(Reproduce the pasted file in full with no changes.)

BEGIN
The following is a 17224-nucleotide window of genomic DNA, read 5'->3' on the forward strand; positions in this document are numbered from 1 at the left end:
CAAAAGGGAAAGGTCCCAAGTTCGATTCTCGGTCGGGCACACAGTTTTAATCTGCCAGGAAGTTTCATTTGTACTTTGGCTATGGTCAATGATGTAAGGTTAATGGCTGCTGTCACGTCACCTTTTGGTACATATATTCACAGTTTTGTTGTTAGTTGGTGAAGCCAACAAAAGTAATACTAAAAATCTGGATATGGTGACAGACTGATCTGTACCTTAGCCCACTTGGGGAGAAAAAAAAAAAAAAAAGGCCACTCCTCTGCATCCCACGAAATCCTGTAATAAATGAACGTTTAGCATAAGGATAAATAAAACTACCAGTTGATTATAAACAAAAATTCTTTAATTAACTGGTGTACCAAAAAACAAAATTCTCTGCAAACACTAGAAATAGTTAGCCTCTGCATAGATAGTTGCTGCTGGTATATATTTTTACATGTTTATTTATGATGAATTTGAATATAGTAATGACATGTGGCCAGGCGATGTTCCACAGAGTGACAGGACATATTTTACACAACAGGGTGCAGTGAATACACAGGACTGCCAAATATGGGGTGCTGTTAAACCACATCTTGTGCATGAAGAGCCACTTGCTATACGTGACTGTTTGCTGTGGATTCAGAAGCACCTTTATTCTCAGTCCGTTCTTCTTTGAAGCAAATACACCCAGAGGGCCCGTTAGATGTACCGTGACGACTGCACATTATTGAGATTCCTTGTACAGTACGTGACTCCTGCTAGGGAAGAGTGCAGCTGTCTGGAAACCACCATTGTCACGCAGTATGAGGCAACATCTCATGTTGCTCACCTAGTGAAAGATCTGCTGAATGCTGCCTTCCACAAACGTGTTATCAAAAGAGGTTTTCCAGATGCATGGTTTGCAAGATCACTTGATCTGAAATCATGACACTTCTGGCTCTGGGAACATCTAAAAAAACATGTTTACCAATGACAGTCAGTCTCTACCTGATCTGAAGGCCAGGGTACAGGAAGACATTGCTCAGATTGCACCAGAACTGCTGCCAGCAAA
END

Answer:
The following is a 17224-nucleotide window of genomic DNA, read 5'->3' on the forward strand; positions in this document are numbered from 1 at the left end:
CAAAAGGGAAAGGTCCCAAGTTCGATTCTCGGTCGGGCACACAGTTTTAATCTGCCAGGAAGTTTCATTTGTACTTTGGCTATGGTCAATGATGTAAGGTTAATGGCTGCTGTCACGTCACCTTTTGGTACATATATTCACAGTTTTGTTGTTAGTTGGTGAAGCCAACAAAAGTAATACTAAAAATCTGGATATGGTGACAGACTGATCTGTACCTTAGCCCACTTGGGGAGAAAAAAAAAAAAAAAAGGCCACTCCTCTGCATCCCACGAAATCCTGTAATAAATGAACGTTTAGCATAAGGATAAATAAAACTACCAGTTGATTATAAACAAAAATTCTTTAATTAACTGGTGTACCAAAAAACAAAATTCTCTGCAAACACTAGAAATAGTTAGCCTCTGCATAGATAGTTGCTGCTGGTATATATTTTTACATGTTTATTTATGATGAATTTGAATATAGTAATGACATGTGGCCAGGCGATGTTCCACAGAGTGACAGGACATATTTTACACAACAGGGTGCAGTGAATACACAGGACTGCCAAATATGGGGTGCTGTTAAACCACATCTTGTGCATGAAGAGCCACTTGCTATACGTGACTGTTTGCTGTGGATTCAGAAGCACCTTTATTCTCAGTCCGTTCTTCTTTGAAGCAAATACACCCAGAGGGCCCGTTAGATGTACCGTGACGACTGCACATTATTGAGATTCCTTGTACAGTACGTGACTCCTGCTAGGGAAGAGTGCAGCTGTCTGGAAACCACCATTGTCACGCAGTATGAGGCAACATCTCATGTTGCTCACCTAGTGAAAGATCTGCTGAATGCTGCCTTCCACAAACGTGTTATCAAAAGAGGTTTTCCAGATGCATGGTTTGCAAGATCACTTGATCTGAAATCATGACACTTCTGGCTCTGGGAACATCTAAAAAAACATGTTTACCAATGACAGTCAGTCTCTACCTGATCTGAAGGCCAGGGTACAGGAAGACATTGCTCAGATTGCACCAGAACTGCTGCCAGCAAA